Sunday, January 13, 2008

A mall of information

I was watching Adaptation again last night (what a film!) and wanted to know the name of an actor who played a certain role. So I went to imdb, typed in the title and found out without ever having to leave the room.

Earlier, I wanted to find the lyrics to a somewhat obscure musical by Jules Feiffer I'd seen at a university cabaret, did a quick search, and sure enough there they were.

It wasn't so long ago that we had to rely on our memories or 'look something up' in a book or at the library.

Now, we have a virtual 'mall of information' available at our fingertips anytime we're online. Certainly there are gaps and we still have to research, process and analyse the results. But it still amazes me that we have so much 'all under one roof'.

3 comments:

Judy Gombita said...

I've been a user/fan of the Internet Movie Database for years (maybe even since its launch year), citing information from it (plot descriptions, forum comments) several times, on blogs or in correspondence. Now, of course, as a film buff (and Adaptation fan) I want to know which actor you looked up on imdb!

I've also copied and pasted (modified a wee bit) much of the comment I left on a Melcrum blog post back in the spring ("Avoiding the pitfalls of social networking"), about how the Internet has freed up our research time so that we can (or at least should) devote more time to *analysis*:

"This past Friday my association sponsored a symposium for accounting academics from across Ontario (an experiential-learning "Knowledge Cafe"), with the objective of determining the most effective ways to teach competency-based accounting and financial studies (plus related curriculum) at the undergraduate level, now and in the future.

In his introductory segment the facilitator, Dr. Nick Bontis, made two important points that I think might be relevant for the launch of The Communicators' Network.

1. The nature of education is changing dramatically in terms of the percentage of time spent on search (i.e., research) and critical analysis/synthesis. Whereas students used to spend disproportionate amounts of time in the library, looking up books, making use of "reference-only" materials or waiting for items to come back from other students, now almost everything is available within a few minutes via search engines and fast/inexpensive document orders. Whereas search used to take up something like 65 to 75 per cent of a student's time, now it is in the area of five to 10 per cent. What this means is that the time that is freed up can be devoted to the ANALYSIS of the materials, as well as the synthesis of original and critical thoughts and ideas. If you are moving the already "search-friendly" platform towards being a ready-made depository of useful and targeted materials, I think this could prove to be a tremendous resource for communicators and related disciplines of all stripes. (I think the senior practitioners will also appreciate the "peer-review" aspect.) Anything that will save us time, yet produce relevant and applicable materials, should be heartily welcomed by all.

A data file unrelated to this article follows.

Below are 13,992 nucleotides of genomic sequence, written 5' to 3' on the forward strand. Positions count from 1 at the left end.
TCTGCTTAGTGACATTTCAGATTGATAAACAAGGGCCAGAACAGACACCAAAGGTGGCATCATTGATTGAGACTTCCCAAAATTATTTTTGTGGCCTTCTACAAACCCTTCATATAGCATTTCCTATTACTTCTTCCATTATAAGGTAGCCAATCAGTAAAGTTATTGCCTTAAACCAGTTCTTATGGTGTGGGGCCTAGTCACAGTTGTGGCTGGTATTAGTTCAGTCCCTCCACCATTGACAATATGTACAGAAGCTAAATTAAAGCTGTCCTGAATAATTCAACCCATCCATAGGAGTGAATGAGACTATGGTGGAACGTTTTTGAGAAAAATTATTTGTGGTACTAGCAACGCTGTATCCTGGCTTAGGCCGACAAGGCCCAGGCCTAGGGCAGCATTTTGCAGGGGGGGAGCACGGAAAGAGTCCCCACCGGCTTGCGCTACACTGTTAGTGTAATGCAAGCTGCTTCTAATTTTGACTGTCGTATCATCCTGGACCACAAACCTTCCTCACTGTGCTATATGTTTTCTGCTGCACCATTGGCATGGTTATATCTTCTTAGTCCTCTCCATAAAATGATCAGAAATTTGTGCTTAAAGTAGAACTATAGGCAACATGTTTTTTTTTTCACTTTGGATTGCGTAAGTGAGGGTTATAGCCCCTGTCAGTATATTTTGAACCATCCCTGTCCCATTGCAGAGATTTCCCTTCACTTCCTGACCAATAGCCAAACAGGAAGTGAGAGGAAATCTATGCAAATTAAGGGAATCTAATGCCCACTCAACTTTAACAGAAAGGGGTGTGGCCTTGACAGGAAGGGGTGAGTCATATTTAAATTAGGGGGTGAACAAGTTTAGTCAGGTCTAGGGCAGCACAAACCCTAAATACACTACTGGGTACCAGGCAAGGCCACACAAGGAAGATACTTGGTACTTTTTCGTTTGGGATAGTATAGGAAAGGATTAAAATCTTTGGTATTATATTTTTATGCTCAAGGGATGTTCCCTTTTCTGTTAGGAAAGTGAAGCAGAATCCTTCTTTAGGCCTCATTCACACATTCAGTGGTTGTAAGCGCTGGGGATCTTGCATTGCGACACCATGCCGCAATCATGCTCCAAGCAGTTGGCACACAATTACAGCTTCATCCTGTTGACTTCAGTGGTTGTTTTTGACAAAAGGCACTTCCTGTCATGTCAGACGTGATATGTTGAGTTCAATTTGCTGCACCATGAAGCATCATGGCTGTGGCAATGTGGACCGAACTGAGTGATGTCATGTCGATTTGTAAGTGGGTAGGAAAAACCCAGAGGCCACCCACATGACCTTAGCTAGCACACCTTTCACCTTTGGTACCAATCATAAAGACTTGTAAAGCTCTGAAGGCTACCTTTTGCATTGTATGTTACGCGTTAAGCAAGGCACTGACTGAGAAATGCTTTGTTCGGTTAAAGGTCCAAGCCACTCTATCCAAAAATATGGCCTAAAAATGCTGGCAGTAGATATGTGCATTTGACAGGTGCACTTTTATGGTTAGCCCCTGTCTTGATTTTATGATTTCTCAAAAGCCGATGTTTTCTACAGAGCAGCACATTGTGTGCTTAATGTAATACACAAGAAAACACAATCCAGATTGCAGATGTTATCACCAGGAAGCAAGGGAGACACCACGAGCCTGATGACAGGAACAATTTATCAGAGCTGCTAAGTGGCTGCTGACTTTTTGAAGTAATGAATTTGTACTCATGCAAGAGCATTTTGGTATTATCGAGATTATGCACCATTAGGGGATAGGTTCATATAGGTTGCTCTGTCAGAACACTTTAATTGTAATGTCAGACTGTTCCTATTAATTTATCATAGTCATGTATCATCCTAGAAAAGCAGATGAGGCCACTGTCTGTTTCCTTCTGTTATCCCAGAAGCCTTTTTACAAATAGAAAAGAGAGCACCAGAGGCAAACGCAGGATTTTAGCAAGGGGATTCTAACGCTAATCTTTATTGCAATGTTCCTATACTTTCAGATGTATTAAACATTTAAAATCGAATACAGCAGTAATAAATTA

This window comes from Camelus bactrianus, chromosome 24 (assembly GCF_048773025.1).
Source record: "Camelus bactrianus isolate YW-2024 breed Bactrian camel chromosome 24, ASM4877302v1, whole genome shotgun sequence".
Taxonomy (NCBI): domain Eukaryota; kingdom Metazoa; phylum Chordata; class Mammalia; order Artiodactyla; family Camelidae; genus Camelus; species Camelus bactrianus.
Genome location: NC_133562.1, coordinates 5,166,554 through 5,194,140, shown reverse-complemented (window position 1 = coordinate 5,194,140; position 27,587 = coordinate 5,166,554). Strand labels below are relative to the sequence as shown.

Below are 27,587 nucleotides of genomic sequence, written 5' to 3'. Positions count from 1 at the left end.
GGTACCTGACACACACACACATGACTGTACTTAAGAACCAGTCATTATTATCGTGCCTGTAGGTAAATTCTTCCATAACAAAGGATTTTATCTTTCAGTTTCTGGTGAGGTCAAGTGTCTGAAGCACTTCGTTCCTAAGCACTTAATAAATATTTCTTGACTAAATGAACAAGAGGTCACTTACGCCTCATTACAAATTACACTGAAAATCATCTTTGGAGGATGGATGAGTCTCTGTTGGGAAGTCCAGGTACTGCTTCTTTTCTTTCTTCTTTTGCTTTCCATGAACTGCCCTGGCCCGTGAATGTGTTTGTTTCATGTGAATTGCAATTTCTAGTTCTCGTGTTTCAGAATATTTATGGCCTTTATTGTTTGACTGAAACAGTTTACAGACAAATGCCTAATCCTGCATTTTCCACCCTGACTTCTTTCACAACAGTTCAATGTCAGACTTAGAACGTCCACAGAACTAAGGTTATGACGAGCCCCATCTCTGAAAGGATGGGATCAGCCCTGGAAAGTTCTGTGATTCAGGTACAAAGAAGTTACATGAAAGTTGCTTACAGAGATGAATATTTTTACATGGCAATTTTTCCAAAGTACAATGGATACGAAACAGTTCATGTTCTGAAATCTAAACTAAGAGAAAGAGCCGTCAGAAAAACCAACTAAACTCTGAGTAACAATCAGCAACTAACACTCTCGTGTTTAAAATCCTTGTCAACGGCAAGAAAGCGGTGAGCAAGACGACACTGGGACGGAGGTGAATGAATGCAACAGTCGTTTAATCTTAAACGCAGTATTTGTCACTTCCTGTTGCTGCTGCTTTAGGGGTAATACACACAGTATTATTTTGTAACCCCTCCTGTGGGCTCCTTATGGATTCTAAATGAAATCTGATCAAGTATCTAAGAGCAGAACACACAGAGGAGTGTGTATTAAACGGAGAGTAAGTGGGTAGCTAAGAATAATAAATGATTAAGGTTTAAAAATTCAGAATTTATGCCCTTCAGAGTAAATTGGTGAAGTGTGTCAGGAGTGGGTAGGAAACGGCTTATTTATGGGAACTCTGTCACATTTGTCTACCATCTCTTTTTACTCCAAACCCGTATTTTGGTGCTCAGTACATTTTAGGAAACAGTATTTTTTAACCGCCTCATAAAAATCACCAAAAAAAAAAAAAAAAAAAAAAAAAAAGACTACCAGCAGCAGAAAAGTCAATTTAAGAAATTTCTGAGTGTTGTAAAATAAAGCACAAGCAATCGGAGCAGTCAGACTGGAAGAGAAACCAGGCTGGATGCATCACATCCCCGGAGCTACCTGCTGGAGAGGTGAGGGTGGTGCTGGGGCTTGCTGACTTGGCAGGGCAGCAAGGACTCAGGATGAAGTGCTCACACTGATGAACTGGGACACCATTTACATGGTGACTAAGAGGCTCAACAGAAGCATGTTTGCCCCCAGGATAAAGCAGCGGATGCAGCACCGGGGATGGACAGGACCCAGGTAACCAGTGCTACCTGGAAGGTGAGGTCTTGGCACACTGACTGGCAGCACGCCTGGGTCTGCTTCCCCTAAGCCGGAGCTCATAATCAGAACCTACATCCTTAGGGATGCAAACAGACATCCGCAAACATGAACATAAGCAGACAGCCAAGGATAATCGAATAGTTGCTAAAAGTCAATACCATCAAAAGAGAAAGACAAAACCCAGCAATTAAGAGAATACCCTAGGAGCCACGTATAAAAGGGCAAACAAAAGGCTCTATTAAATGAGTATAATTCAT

2. The other point that Nick brought up...is that the unilingual Anglophones in the various disciplines are missing out on all kinds of tremendous documents and research published in other languages. [What would be ideal would be for web platforms] to build in a basic translator tool (or widget). Alternatively, for registrants whose first language is something other than English, to translate their own (or their peers') documents into a second langauge.

(The related story told by Nick Bontis is that he presented what he thought was a bleeding-edge paper on knowledge management--his specialty--at a conference in South Africa. Afterwards, a German colleague asked if they could have coffee and chat. The German pulled out an abstract he had written 15 years prior on the same topic. When requested, he translated it. Nick indicated that the scholar's thoughts of 15 years ago were more advanced than the paper he had just presented as being ground-breaking.)

Cheers,
Judy Gombita

Martin Waxman said...

Thanks for your perspective Judy.

The actor is Cara Seymour, who played Charlie's almost girlfriend: http://www.imdb.com/name/nm0786806/

(Sorry, I don't know how to place a hyperlink in comments.)

James said...

I've been thinking about this for a while and I wonder how this may be changing our brain chemistry. Kids growing up may not have to actually "remember" anything and I wonder if that might not be a good thing.

By the way, I thought the actress you were referring to from Adaptation was Judy Greer? I guess she's another of Charlie's "almost" girlfriends!

p.s. started reading your blog after Talk is Cheap.